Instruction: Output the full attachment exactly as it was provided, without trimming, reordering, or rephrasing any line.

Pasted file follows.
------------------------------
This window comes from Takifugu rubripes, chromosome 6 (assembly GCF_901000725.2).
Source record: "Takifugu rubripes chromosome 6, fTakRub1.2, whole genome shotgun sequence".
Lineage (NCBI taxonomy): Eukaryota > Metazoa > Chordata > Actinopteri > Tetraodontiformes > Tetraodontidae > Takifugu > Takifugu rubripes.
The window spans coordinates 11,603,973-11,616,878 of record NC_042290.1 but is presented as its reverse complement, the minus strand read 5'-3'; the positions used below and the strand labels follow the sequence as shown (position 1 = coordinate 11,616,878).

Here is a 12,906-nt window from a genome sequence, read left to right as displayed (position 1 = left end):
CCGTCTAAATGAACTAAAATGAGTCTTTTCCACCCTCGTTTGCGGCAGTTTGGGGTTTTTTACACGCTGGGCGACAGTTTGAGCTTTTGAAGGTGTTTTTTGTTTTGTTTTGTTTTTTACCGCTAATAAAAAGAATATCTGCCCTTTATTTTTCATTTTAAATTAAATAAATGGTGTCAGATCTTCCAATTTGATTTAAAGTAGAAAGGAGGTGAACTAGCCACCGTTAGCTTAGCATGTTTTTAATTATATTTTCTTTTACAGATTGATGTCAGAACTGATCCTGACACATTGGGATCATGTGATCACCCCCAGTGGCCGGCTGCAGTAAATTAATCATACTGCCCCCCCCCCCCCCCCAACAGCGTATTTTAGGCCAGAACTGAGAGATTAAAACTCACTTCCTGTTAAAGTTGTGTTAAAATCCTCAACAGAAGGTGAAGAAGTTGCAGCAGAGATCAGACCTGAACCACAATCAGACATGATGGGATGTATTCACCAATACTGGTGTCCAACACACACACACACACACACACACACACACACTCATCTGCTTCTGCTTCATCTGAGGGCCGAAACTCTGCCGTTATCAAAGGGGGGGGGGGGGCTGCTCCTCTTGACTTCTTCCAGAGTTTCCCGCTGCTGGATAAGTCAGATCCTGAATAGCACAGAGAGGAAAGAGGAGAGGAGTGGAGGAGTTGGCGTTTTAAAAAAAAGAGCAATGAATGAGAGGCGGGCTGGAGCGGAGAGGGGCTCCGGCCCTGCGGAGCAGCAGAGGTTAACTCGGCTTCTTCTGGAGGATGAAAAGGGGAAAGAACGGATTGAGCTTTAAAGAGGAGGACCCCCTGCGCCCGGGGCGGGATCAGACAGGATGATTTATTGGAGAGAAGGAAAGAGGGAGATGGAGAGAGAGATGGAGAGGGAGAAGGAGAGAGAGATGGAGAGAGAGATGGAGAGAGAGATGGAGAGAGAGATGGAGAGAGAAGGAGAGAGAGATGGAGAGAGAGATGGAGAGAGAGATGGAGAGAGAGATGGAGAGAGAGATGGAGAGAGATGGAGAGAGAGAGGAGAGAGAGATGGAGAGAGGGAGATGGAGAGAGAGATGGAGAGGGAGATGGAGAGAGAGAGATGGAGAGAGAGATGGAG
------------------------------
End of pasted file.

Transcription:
This window comes from Takifugu rubripes, chromosome 6 (assembly GCF_901000725.2).
Source record: "Takifugu rubripes chromosome 6, fTakRub1.2, whole genome shotgun sequence".
Lineage (NCBI taxonomy): Eukaryota > Metazoa > Chordata > Actinopteri > Tetraodontiformes > Tetraodontidae > Takifugu > Takifugu rubripes.
The window spans coordinates 11,603,973-11,616,878 of record NC_042290.1 but is presented as its reverse complement, the minus strand read 5'-3'; the positions used below and the strand labels follow the sequence as shown (position 1 = coordinate 11,616,878).

Here is a 12,906-nt window from a genome sequence, read left to right as displayed (position 1 = left end):
CCGTCTAAATGAACTAAAATGAGTCTTTTCCACCCTCGTTTGCGGCAGTTTGGGGTTTTTTACACGCTGGGCGACAGTTTGAGCTTTTGAAGGTGTTTTTTGTTTTGTTTTGTTTTTTACCGCTAATAAAAAGAATATCTGCCCTTTATTTTTCATTTTAAATTAAATAAATGGTGTCAGATCTTCCAATTTGATTTAAAGTAGAAAGGAGGTGAACTAGCCACCGTTAGCTTAGCATGTTTTTAATTATATTTTCTTTTACAGATTGATGTCAGAACTGATCCTGACACATTGGGATCATGTGATCACCCCCAGTGGCCGGCTGCAGTAAATTAATCATACTGCCCCCCCCCCCCCCCCAACAGCGTATTTTAGGCCAGAACTGAGAGATTAAAACTCACTTCCTGTTAAAGTTGTGTTAAAATCCTCAACAGAAGGTGAAGAAGTTGCAGCAGAGATCAGACCTGAACCACAATCAGACATGATGGGATGTATTCACCAATACTGGTGTCCAACACACACACACACACACACACACACACACACTCATCTGCTTCTGCTTCATCTGAGGGCCGAAACTCTGCCGTTATCAAAGGGGGGGGGGGGGCTGCTCCTCTTGACTTCTTCCAGAGTTTCCCGCTGCTGGATAAGTCAGATCCTGAATAGCACAGAGAGGAAAGAGGAGAGGAGTGGAGGAGTTGGCGTTTTAAAAAAAAGAGCAATGAATGAGAGGCGGGCTGGAGCGGAGAGGGGCTCCGGCCCTGCGGAGCAGCAGAGGTTAACTCGGCTTCTTCTGGAGGATGAAAAGGGGAAAGAACGGATTGAGCTTTAAAGAGGAGGACCCCCTGCGCCCGGGGCGGGATCAGACAGGATGATTTATTGGAGAGAAGGAAAGAGGGAGATGGAGAGAGAGATGGAGAGGGAGAAGGAGAGAGAGATGGAGAGAGAGATGGAGAGAGAGATGGAGAGAGAGATGGAGAGAGAAGGAGAGAGAGATGGAGAGAGAGATGGAGAGAGAGATGGAGAGAGAGATGGAGAGAGAGATGGAGAGAGATGGAGAGAGAGAGGAGAGAGAGATGGAGAGAGGGAGATGGAGAGAGAGATGGAGAGGGAGATGGAGAGAGAGAGATGGAGAGAGAGATGGAG